* Pressures to cope with a growing faculty shortage.

* Curricular changes necessary to match rapidly evolving technology.

Taken together, these forces have created an interesting and timely debate in the states as policymakers re-evaluate the role of higher education; the value of access, equity and accountability; and the ways in which it is funded.

Pay As You Go: Tuition Increases in the 1980s

How dependent is higher education on tuition? Very. That dependence grew fairly steadily throughout the entire decade of the 1980s.

Total (50-state) appropriations doubled over the decade from $18.3 billion for FY 1980 to $37.9 billion for FY 1990. Over the same period, revenue from tuition tripled from $3.6 billion to $10.8 billion. Tuition revenue equalled about 23 percent of state appropriations for school year 1980, and rose to 28.5 percent in school year 1990.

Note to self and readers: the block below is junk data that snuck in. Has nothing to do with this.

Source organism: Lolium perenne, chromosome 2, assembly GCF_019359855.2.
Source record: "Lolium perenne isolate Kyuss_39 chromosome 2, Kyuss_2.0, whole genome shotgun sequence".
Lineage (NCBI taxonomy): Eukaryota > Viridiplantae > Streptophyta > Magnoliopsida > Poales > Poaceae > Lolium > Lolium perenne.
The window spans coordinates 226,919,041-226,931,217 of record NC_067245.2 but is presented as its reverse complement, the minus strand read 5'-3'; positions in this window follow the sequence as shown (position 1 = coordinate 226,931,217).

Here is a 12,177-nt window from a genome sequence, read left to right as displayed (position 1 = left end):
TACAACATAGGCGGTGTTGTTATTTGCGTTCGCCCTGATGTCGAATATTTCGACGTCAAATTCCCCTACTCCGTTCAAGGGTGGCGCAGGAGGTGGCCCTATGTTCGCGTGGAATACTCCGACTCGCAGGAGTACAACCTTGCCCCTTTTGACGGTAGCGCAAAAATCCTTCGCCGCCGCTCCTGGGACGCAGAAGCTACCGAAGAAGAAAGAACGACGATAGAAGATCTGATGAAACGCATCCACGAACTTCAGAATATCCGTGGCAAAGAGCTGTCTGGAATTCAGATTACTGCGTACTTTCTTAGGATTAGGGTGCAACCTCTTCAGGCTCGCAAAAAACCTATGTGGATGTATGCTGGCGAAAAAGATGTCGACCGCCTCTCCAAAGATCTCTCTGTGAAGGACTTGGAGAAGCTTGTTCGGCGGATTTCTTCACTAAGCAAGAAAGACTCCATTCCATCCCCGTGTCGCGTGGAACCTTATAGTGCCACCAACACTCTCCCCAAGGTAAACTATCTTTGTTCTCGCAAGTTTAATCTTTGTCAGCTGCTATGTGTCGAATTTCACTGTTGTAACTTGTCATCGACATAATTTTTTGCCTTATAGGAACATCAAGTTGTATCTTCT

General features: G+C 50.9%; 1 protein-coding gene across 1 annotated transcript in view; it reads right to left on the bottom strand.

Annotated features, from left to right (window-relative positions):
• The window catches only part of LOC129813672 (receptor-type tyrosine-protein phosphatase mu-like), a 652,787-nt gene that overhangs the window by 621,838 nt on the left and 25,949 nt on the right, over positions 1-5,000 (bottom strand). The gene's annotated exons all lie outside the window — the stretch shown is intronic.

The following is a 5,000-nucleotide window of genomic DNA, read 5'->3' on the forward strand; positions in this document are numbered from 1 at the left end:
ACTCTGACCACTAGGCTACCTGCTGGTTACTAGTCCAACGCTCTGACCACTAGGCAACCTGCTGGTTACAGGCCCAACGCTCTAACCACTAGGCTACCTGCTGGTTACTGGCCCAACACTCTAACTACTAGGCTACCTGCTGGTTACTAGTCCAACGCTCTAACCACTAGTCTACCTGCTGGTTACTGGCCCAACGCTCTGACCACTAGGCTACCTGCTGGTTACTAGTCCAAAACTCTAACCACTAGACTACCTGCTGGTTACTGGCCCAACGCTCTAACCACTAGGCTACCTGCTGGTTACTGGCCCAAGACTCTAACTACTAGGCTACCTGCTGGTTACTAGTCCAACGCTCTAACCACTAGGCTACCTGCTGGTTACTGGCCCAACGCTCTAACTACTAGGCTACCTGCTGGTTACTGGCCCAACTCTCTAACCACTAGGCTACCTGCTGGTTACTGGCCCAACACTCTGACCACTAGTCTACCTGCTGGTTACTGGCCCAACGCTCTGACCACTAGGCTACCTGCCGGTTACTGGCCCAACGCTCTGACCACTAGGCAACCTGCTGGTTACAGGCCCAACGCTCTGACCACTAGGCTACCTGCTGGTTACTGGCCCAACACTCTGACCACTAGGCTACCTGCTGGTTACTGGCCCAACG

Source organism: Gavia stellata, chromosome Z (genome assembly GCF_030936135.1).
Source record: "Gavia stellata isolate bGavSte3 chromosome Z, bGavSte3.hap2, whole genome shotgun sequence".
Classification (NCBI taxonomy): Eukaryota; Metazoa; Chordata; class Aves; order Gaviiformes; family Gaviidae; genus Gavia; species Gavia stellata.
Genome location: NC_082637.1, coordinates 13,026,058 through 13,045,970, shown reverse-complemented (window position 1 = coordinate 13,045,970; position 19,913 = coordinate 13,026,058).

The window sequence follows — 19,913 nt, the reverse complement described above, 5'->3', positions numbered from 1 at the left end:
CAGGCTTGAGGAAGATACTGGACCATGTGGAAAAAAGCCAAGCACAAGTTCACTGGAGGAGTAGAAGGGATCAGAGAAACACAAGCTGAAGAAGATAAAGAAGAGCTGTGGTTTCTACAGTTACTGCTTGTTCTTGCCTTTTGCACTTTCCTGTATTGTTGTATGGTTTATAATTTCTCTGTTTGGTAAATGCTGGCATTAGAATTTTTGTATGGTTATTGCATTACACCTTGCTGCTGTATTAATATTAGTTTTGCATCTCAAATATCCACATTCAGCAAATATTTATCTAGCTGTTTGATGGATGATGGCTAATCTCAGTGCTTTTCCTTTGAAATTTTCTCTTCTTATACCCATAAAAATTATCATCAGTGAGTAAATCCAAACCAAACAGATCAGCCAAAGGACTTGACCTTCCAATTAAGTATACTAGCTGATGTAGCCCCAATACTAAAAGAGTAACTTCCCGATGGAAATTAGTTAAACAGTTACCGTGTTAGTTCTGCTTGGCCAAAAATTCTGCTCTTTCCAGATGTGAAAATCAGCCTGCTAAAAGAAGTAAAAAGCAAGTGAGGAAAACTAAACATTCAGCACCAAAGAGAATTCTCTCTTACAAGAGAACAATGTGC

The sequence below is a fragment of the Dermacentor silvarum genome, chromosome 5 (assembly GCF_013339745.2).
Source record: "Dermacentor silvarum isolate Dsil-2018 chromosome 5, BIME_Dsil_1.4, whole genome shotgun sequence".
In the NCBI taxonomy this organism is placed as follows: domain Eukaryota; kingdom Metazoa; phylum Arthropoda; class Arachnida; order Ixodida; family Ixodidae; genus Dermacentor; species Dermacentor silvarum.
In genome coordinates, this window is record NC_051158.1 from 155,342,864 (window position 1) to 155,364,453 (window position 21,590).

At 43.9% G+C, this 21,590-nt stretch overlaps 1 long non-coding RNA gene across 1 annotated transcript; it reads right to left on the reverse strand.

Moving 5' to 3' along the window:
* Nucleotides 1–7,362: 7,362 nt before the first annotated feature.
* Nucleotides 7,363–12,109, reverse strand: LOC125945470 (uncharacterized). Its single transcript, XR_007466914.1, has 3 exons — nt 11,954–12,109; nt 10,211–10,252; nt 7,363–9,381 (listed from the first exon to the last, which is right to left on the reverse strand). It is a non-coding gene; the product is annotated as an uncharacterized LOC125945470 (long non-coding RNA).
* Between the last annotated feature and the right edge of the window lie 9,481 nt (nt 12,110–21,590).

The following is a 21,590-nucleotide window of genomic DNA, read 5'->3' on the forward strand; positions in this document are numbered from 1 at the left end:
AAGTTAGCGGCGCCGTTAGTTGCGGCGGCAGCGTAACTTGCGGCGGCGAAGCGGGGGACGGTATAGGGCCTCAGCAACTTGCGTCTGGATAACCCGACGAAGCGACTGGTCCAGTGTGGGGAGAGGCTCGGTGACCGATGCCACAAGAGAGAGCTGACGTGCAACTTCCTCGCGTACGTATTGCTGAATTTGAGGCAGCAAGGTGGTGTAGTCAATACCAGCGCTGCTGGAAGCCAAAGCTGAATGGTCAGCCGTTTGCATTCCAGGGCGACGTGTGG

These figures do not include appropriations and tuition revenue for school years after FY 1990 when appropriations have fallen off and dependence on tuition presumably has grown. But they suggest two points: There has been a long-term trend toward increased dependence on tuition, and that dependence is linked with recessions.

The long-term increase shows up clearly in the graph. The sharpest increase occurred from fiscal years 1980 to 1984 to a point that was almost as high as dependence in 1989 and 1990. But economic recovery brought a surge in state tax collections in 1984 and 1985, making possible a jump in state appropriations for higher education and smaller increases in tuition. Appropriation growth began to fall off at the end of the decade, and dependence on tuition increased.